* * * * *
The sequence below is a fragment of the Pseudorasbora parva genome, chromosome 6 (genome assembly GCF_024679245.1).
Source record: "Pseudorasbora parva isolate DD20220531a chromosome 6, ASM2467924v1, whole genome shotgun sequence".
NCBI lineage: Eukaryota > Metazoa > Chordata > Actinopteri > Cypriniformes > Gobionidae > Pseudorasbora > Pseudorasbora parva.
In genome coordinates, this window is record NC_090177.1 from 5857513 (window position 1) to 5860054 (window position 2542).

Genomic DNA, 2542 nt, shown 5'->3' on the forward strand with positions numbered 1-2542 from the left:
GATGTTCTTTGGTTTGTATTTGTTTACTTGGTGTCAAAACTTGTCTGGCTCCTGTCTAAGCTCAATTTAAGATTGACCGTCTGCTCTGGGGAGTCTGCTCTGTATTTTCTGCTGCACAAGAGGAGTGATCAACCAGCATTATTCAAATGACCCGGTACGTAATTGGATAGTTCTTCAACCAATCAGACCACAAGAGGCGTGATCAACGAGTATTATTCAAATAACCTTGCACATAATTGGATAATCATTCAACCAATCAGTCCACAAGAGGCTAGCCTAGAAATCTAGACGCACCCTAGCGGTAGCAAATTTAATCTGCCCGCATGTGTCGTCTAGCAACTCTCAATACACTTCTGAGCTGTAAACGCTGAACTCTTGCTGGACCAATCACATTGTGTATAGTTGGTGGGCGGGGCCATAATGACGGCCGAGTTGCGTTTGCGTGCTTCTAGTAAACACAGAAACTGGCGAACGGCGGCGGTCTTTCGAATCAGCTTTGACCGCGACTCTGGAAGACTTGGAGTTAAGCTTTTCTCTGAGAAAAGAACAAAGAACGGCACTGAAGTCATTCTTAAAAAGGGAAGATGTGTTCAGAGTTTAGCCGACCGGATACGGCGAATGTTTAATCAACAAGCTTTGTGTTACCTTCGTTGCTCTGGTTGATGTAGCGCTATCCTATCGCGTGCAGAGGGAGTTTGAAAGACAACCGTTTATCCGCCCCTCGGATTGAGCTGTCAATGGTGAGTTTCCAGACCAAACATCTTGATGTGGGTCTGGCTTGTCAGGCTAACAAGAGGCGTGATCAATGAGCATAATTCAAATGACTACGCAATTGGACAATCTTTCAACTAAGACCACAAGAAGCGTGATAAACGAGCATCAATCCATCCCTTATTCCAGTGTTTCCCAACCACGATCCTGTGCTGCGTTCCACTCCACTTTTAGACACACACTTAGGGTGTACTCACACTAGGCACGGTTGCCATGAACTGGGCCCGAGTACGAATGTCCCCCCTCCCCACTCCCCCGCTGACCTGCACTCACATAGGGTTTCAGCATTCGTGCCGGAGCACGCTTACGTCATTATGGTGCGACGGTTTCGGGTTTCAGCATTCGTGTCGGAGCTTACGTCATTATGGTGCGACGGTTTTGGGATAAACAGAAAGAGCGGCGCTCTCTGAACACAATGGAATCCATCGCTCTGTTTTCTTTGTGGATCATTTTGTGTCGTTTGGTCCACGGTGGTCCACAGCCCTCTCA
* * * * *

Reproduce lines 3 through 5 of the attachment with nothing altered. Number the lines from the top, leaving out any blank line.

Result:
NCBI lineage: Eukaryota > Metazoa > Chordata > Actinopteri > Cypriniformes > Gobionidae > Pseudorasbora > Pseudorasbora parva.
In genome coordinates, this window is record NC_090177.1 from 5857513 (window position 1) to 5860054 (window position 2542).

Genomic DNA, 2542 nt, shown 5'->3' on the forward strand with positions numbered 1-2542 from the left: